LEA11 - Fennet's Lost Kingdom of Petra is officially open
The Lost Kingdom of Petra has finally emerged from the mists of time and is officially open to the public.
Come marvel at the splendor of Al Khazneh, the magnificent treasury, carved from the red rock cliffs. Aspiring senators and other orators can practice their craft on the podium facing Petra's amphitheater. (It's recommended that you bring your own audience, however; the desert is generally deserted.)
Use caution while exploring the ruins; seismic events have weakened the stone and many structures are prone to collapse. You may also encounter poisonous reptiles and other dangerous animals. Be prepared!
Don't forget your swimsuit! Petra was built on an extensive reservoir system that remains intact today, (at least in the virtual world). I suggest you pick up a free AT Swimmer on the MP before you visit, to enable you to swim in Petra's sparkling prim water.
And make sure to bring your soulmate along; the desert has innumerable settings guaranteed to inspire a bit of romance and barefoot dancing beneath the stars.
Art Blue proudly presents IN THE GREEN, an installation by Norton Lykin. It is placed inside the giant SURREAL CUBE which spans nearly over the full sim LEA20.
The Grand Opening on November 3rd, at 1.00 PM SLT will start with a short play THE CUBE OF LIGHT and a particle performance by Venus Adored. After this the audience is invited to travel, to drift, to go with the light in a bubble into IN THE GREEN.
Norton Lykin is a highly gifted visual transformer for the mind, known from FREEDOM IN A SANDWICH, presented in July at the Surreal Tower Gallery which is curated by Juliette (JulietteSurrealdreaming).
Art Blue will bring us close to the world of Norton Lykin by words of Thelonious Jaha: „There is a place for all of us. When I first landed on the earth, I met a woman who spoke of a place beyond the Dead Zone, a place where everyone is accepted — a City of Light.“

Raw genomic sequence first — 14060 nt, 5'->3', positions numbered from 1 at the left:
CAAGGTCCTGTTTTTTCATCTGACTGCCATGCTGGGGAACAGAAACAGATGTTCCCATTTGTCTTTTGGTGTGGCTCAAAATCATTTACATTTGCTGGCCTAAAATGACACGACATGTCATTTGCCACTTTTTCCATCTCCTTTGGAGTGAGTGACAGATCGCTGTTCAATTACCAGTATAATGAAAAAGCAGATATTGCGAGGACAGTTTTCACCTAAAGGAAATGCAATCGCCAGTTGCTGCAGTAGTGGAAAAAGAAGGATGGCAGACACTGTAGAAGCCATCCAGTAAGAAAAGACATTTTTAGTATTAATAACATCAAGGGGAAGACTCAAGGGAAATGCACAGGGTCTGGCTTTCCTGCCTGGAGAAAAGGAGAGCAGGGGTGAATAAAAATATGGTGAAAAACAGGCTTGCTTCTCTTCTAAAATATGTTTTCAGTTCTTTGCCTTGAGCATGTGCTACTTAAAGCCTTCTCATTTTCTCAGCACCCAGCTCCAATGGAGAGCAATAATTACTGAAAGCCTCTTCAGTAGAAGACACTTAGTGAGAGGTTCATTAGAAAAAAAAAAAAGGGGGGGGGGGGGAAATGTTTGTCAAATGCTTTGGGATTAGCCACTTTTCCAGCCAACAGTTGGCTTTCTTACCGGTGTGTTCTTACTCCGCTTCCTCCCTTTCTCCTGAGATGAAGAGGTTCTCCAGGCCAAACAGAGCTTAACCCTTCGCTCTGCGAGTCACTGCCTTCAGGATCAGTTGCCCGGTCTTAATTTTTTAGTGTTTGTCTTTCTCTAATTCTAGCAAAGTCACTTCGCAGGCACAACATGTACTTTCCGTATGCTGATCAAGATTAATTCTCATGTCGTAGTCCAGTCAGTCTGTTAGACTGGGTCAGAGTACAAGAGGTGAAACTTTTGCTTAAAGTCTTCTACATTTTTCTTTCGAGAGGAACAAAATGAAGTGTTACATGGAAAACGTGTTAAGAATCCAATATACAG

Venus Adored worked out a performance of Light which needs special viewer settings. This is the first time the Mandel Effect will be used in Second Life. Please arrive right in time to get adjusted. See image below.
Also Ultravioltet Alter will perform live at the Grand Opening.
Have you even wanted to make your own movie theater? Maybe even a home version just for some friends?
First you need a screen -- well of course! A simple flattened prim will do or something more complex with an invisible prim as the actual screen. It is fairly easy to find instructions for getting media on a prim; the tough part -- for me anyway -- was figuring out how to get rid of YouTube's "next related video" insistence. Most of those films were SO not related. That's definitely not an elegant way to present your work.
After a lot of experimentation and searching, logic won out and I discovered the method by myself. So of course I wanted to share. It's easy when you know the steps.
First you need to make a playlist or add the videos you want to an existing one. See this page for step by step instructions.
You can't just link to your playlist URL to your screen; I tried that and simply got a static webpage with a bunch of thumbnails. You have to be a little tricky.
From your CHANNEL page click on the "View as public" choice (top right). The page will change and you will no longer see your page as a manager. This is important!